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Braselton proposes 2009 budget
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BRASELTONHealth insurance costs have driven the town of Braselton’s budget up $154,000 for the 2009 fiscal year, making up about 12 percent of the total proposed budget.

The total general revenue for the town is an estimated $2,985,000, an increase of $178,115. Total expenditures are $2,609,657 after debt service, up over last year’s tally of $2,348,299.

Across the board some of the largest cost increases come in medical insurance. Insurance for library staff will cost $24,000, up $10,000 from last year. Similarly, medical insurance has more than doubled for police department employees, up from $100,000 to $214,500.

The police and library, along with the planning and budget departments and municipal court, will be spending their second full year in new facilities. According to Town Manager Jennifer Scott, the jumps in insurance cost for these departments and services are the result of a better understanding of the price of insuring staff in the new buildings.

Insurance benefits also will be reduced for police department employees in order to keep premiums in check, according to Scott. Overall police salaries will drop from $512,000 to $488,000 in the next year. The chief of police will receive a $1,000 raise to $70,000.

"The insurance increases and gas increases, as well as the cost of maintenance and operation of the police/court building are the main reason for increases in their budget," Scott said.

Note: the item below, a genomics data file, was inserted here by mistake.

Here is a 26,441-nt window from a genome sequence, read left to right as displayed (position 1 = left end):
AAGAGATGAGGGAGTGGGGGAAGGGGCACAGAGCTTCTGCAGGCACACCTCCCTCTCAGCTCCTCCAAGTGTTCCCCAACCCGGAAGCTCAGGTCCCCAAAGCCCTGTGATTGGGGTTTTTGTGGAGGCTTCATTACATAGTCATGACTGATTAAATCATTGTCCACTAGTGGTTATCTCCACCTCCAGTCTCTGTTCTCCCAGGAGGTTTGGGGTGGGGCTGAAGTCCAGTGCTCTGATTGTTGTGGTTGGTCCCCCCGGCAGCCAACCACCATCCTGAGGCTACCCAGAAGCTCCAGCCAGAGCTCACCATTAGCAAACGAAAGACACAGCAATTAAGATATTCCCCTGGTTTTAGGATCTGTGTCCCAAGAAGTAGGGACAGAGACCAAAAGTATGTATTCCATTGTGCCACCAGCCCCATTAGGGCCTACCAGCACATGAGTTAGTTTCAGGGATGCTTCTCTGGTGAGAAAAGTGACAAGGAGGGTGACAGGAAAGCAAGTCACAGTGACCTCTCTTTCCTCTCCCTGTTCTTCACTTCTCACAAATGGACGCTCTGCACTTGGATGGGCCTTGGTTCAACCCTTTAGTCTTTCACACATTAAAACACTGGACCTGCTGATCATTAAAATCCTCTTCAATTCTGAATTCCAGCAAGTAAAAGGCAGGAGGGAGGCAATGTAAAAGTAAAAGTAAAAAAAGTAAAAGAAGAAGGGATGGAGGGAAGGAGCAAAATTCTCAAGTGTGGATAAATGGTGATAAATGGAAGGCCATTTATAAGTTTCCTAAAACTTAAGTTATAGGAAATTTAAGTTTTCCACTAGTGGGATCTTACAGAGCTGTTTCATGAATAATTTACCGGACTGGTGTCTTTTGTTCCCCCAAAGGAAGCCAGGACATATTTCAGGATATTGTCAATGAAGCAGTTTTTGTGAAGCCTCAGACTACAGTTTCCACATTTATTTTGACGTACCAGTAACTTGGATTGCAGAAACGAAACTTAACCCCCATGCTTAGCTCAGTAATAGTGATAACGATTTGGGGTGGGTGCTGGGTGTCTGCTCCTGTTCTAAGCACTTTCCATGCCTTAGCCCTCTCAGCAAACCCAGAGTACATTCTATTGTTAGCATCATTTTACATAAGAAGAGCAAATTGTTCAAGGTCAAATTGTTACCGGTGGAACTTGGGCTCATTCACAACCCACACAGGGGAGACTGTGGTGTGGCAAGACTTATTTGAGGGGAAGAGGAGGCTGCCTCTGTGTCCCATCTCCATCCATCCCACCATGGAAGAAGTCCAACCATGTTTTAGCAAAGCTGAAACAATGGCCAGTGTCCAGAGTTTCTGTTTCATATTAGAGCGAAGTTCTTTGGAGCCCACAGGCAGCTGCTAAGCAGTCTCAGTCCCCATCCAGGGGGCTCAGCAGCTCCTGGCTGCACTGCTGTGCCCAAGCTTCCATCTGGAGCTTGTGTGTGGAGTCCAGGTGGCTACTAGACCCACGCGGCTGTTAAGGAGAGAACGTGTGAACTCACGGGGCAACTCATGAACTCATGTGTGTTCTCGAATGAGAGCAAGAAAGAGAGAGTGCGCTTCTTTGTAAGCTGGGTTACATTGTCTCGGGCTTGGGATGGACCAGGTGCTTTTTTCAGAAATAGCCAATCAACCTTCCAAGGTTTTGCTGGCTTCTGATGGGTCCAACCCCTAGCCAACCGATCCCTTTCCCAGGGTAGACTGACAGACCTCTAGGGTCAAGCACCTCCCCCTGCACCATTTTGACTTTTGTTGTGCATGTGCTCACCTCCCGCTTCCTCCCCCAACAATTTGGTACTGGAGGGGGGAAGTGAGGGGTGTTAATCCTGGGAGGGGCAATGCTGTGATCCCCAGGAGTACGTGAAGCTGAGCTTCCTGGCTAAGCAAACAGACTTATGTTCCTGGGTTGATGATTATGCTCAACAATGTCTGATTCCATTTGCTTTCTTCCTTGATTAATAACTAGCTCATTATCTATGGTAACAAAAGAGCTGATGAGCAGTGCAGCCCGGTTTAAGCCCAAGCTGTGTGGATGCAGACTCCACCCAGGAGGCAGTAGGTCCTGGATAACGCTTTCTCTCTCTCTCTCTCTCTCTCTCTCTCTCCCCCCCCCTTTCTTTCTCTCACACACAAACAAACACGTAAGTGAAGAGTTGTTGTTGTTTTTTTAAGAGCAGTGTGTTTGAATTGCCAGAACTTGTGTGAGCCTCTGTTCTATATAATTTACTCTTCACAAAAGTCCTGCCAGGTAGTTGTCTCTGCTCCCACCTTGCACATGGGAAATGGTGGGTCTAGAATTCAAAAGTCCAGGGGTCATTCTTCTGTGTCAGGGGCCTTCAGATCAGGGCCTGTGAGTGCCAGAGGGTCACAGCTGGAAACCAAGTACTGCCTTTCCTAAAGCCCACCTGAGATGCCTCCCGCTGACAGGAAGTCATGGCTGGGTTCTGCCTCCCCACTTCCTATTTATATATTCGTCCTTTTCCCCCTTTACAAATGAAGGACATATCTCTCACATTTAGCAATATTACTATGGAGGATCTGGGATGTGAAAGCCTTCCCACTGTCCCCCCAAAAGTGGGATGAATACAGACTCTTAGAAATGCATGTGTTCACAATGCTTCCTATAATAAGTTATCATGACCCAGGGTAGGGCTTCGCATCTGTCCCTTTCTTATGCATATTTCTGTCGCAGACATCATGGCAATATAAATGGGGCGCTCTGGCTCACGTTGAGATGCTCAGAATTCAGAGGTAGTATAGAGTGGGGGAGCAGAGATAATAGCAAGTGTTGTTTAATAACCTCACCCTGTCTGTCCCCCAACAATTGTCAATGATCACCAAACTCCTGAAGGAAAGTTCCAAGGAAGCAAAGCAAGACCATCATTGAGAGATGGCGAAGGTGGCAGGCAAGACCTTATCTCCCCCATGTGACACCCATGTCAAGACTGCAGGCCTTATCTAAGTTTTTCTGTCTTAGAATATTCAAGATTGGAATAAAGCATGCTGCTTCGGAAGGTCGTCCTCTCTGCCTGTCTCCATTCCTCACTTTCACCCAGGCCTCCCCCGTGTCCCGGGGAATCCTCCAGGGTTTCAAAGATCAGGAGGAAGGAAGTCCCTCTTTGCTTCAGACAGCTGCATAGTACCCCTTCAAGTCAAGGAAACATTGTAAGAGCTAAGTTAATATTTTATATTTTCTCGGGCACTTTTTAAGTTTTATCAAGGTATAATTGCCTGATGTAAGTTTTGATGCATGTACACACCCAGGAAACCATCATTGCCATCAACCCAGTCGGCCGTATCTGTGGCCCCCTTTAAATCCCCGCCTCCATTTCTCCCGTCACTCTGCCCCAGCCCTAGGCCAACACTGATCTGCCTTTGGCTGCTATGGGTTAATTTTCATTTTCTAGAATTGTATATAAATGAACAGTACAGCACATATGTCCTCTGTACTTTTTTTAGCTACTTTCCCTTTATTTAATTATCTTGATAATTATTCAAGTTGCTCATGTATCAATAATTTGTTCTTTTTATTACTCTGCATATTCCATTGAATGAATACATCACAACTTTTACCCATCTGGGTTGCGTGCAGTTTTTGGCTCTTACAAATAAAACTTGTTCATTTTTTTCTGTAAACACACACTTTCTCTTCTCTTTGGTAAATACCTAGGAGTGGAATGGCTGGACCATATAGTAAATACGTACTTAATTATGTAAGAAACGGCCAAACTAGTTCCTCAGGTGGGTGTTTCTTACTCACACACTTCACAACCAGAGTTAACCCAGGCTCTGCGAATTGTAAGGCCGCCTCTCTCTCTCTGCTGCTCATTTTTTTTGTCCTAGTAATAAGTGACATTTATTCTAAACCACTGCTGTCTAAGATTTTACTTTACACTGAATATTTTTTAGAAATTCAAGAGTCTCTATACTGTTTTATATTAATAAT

Gas is expected to cost the department about $10,000 more this year, even with the new bicycle patrol initiative. The town also is implementing a safety program to mitigate workers’ comp claims, which are expected to total around $45,000. Overall, the cost per call to Braselton police will rise from $34.50 to $44.05.

Other highlights of the town’s budget include an estimated $41,500 revenue increase by the Braselton Visitors Bureau Authority, a $150,000 revenue increase in electric franchise and a $45,000 revenue increase in liquor tax.

There also will be a $97,000 cost increase for consulting fees for the town’s comprehensive plan, a policy guide for future growth of the town mandated by the state of Georgia. This cost will be filed under the planning and development department.

According to Scott, the comprehensive plan for the town is due in 2010, and it normally takes 18 months to put together because of its legal complexity and the specifications required by the state Department of Community Affairs. Most governments outsource the job to firms who specialize in such work.

"I don’t know any government that does its comp plan with its current staff," Scott said.

By comparison, the city of Gainesville’s comprehensive plan costs about $90,000 and will be compiled by consultants, Gainesville City Manager Bryan Shuler said. Even with a large planning staff, it’s difficult to put together the entire document without having some consulting work, he said.

At the Town Council’s work session on June 5, Mayor Pat Graham praised Planning and Development Director Kevin Keller for not overstaffing during the town’s peak permitting year in 2006. His restraint and hard work, she said, prevented the department from shedding jobs during the economic downturn, a fate most governments are currently facing.

The town doesn’t expect to add or subtract any employees in the coming year.

Graham also was pleased with the financial health of the town reflected in its 5:1 debt service ratio.

That means that Braselton has "$5 available to pay every $1 in debt payments," Scott said.

Currently, the council has not set a date for passing the budget. By Georgia law, there must be a week between the public hearing of the budget, which occurred June 5, and its passage.

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